Why go through the pain and expense of getting neural implants if you just want to get cyber-wild for an evening. Katia Vega is developing make-up applications to enable your skin to “act as an interface”.
Better than glow sticks and those shoes that flash when you walk.
But she isn’t all frivolity, as this Wired article notes. She has helped a quadriplegic do some simple tasks for himself. You can find out more about Katia Vega’s projects at her Beauty Technology website.
Looking a little further into the future, the New Yorker had an excellent article last year on material scientist John Rogers and his research on creating integrated circuits that are much more suitable for implanting in or on the body. Some of his devices are already in clinical trials.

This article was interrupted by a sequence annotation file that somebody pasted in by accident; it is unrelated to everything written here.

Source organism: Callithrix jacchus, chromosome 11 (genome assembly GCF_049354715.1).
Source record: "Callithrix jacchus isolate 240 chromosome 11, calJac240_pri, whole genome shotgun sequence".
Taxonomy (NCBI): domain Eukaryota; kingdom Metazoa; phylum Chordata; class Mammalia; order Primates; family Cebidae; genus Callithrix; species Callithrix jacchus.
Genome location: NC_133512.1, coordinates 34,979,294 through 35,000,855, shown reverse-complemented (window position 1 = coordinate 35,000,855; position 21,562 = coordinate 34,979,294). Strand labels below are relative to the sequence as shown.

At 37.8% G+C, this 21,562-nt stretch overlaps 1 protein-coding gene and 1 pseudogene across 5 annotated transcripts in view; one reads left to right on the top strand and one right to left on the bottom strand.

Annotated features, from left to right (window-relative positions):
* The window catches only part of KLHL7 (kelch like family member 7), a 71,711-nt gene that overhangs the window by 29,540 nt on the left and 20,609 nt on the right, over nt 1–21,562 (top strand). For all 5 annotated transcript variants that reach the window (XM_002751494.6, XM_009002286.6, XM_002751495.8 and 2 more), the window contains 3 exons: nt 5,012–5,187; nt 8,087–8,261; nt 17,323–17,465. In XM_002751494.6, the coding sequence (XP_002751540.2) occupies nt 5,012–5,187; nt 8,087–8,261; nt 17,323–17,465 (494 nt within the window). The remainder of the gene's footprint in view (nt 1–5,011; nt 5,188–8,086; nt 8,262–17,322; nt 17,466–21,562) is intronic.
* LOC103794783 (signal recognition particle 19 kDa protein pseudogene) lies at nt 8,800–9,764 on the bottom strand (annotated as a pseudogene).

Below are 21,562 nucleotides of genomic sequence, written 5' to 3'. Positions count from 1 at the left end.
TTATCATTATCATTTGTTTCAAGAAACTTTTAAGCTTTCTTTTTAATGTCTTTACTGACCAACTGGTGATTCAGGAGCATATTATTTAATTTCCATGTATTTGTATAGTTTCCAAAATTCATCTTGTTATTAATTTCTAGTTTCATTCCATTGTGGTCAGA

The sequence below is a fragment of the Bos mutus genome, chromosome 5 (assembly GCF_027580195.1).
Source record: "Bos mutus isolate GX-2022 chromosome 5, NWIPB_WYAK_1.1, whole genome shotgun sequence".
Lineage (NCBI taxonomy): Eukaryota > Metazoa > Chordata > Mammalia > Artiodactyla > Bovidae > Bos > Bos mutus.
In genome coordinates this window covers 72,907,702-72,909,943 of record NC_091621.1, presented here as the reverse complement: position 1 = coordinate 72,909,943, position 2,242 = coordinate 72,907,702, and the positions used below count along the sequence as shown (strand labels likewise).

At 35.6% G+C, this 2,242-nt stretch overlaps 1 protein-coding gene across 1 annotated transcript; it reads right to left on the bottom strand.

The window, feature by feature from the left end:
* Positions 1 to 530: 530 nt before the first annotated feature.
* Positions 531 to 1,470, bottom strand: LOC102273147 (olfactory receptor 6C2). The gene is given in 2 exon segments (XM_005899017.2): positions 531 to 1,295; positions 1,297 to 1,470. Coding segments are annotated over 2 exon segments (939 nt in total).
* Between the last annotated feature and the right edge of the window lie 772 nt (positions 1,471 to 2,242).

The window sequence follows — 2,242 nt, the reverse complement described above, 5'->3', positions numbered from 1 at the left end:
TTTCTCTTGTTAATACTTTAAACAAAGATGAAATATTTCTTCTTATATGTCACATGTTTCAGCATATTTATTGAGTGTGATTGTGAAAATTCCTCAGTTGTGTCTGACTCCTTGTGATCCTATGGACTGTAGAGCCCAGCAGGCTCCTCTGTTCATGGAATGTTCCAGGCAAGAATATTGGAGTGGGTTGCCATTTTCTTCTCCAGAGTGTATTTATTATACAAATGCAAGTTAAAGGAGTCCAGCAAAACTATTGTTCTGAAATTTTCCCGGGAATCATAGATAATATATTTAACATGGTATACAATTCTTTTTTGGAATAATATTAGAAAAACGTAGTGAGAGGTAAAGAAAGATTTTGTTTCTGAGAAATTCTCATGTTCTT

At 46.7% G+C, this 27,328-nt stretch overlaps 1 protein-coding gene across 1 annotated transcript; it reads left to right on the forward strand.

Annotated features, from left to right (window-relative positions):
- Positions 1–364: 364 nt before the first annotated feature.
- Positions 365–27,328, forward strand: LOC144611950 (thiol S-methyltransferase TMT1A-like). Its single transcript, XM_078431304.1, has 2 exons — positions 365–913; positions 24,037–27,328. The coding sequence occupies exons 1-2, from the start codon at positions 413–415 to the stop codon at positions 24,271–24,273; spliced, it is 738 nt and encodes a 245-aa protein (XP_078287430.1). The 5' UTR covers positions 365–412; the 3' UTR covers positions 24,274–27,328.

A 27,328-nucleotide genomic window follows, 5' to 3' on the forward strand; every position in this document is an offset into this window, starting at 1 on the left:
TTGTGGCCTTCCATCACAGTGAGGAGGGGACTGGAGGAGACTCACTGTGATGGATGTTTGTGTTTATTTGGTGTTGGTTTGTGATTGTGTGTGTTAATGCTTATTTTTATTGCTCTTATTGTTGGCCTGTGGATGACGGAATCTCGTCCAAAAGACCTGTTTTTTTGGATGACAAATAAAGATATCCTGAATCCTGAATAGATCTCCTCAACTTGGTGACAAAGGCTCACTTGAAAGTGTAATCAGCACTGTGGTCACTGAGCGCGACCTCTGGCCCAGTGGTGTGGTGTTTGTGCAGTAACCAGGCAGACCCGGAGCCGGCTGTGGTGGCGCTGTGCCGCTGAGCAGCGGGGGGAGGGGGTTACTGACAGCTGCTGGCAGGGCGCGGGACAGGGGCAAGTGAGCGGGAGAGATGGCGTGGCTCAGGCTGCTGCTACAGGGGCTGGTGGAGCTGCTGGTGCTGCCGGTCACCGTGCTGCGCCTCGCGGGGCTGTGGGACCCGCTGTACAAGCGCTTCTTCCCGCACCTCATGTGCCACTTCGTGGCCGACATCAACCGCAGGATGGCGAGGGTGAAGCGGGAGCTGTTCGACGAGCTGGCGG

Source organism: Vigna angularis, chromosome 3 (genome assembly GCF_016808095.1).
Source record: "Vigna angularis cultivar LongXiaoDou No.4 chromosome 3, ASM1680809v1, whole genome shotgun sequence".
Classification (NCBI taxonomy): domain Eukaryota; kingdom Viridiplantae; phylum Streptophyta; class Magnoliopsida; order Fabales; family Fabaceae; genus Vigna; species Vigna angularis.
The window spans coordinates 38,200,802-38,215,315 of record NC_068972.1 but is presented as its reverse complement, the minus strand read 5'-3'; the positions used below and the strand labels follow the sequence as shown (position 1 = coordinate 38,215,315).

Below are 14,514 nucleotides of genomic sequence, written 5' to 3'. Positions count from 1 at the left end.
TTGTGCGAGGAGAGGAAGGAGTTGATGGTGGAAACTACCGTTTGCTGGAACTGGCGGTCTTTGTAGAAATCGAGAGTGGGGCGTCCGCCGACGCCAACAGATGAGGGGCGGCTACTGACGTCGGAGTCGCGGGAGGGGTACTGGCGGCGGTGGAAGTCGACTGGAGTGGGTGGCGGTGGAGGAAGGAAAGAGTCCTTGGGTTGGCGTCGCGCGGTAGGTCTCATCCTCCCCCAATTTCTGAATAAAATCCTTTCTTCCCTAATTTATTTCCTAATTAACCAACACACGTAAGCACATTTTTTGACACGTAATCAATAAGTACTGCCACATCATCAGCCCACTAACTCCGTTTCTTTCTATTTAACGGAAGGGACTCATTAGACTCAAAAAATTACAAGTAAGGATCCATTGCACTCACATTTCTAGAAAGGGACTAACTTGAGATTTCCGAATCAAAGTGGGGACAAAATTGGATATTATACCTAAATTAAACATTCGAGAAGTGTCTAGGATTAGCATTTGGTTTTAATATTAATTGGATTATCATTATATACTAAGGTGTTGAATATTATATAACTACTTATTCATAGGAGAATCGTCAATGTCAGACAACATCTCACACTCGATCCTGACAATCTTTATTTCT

The Human Bionic Project, run out of MIT is cataloguing all the existing bionic parts, and are thinking about how to enable different bionic bits to communicate with each other. (If you have trouble connecting to the MIT site, as I did, and which doesn’t inspire confidence in their ability to achieve their goal, then jump over to the article at Co.exist).
Frank Swain considers some of the personal and ethical issues associated with being a “cyborg” – that is having hearing aids – in the BBC’s Beyond Human series. While such implantable devices may belong to you, you currently don’t have free reign over what you can do with them. If you have Google glasses and I have retinal implants do we both have to tell people we are recording them?
It seems that it will be a rapidly shifting landscape in both what we can put on and in our bodies, and what will be acceptable to do with these devices.